Two data collecting buoys will help determine the energy-harnessing possibilities of this sea-based renewable source of power.
In the United States, the full potential of offshore wind energy has yet to be harnessed and part of the reason for this is that information regarding its power possibilities is lacking, but the US Department of Energy’s (DOEs) Pacific Northwest National Laboratory (PNNL) is seeking to rectify this issue with two buoys that will be dropped into costal water and are equipped with advanced data collecting capabilities.
The buoys have nearly completed testing in Sequim Bay, located in Washington State.
This month, PNNL intends to split up the buoys, sending one to study in the waters near Virginia Beach, Virginia and the other will head to waters off Coos Bay, Oregon. Each buoy is valued at $1.3 million and weighs 20,000 pounds.
According to PNNL, researchers will use the buoys technology to improve their understanding of “air-sea interactions” and its affect on the amount of wind energy that can be captured by a turbine at a specific offsite location. This includes learning how much potential power the offshore winds provide the blades of an average wind turbine that stands 600 feet above the water’s surface.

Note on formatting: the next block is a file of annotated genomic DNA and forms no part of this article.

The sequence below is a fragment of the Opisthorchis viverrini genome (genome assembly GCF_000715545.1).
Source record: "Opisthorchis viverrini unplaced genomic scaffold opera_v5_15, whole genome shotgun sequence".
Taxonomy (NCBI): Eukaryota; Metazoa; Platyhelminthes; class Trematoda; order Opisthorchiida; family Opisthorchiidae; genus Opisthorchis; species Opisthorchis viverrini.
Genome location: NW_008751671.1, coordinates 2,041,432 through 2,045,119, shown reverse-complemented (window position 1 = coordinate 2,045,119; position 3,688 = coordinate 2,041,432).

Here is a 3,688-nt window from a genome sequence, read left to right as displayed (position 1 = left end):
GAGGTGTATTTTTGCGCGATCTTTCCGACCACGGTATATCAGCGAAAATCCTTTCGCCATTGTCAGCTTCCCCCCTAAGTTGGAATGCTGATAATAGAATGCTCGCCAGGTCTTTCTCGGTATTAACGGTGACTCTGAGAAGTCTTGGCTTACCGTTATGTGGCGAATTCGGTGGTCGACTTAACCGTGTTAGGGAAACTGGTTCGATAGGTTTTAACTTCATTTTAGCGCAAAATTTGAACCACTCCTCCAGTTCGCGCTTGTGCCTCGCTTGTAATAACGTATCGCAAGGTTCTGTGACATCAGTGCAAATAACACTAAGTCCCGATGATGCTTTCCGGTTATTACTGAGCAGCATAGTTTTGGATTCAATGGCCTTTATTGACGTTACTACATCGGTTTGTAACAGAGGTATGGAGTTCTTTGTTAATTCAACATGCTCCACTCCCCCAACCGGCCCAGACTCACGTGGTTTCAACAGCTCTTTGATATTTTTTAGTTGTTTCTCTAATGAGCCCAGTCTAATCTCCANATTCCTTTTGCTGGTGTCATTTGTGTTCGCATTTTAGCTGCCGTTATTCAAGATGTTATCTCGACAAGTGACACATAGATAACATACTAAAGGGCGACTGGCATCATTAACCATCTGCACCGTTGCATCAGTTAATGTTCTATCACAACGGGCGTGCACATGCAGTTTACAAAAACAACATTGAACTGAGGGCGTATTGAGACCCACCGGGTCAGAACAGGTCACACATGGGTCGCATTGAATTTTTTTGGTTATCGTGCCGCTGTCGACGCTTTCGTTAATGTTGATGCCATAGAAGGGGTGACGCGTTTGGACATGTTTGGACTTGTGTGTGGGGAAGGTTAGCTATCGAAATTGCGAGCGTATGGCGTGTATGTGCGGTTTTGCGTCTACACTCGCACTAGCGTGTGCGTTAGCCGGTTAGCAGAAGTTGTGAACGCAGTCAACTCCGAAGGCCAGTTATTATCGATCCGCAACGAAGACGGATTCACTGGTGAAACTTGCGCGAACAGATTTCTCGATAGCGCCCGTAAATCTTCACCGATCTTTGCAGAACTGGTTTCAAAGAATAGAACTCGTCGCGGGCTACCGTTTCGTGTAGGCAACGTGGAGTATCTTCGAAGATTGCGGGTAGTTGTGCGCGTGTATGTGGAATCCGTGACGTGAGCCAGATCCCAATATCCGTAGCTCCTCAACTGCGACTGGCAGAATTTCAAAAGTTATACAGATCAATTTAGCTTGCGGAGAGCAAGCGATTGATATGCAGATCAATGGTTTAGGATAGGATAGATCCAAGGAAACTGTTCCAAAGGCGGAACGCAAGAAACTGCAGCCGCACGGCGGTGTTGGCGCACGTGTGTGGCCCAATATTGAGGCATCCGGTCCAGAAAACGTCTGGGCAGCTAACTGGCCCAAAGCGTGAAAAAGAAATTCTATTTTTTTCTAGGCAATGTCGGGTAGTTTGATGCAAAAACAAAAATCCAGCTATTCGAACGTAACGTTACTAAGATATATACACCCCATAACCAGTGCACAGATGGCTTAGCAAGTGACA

The buoys are equipped with advanced oceanographic and meteorological equipment. Some of the data collection technology on the buoys includes Acoustic Doppler sensors that probe subsurface ocean currents and light detection and ranging (LIDAR) devices that can measure the direction and speed of the wind at varying heights. There are also systems that can record barometric pressure, temperatures of air/sea surfaces and so on.
Although the buoys are not the first equipment used for this purpose, their unique technology will give them a data collection advantage that other instruments that perform similar functions cannot.
Wind energy could bring cleaner energy to the US.
This renewable form of energy has a lot of potential for delivering green energy to US households. A recent report estimates that almost 17 million average homes could be powered by more than 54 gigawatts of electricity. However, be that as it may, many still question if offshore wind energy is still a good idea. Some worry about the impact massive turbines on the sea will have on the environment and wonder what kind of infrastructure would be necessarily to transfer the power that is generated to the shore.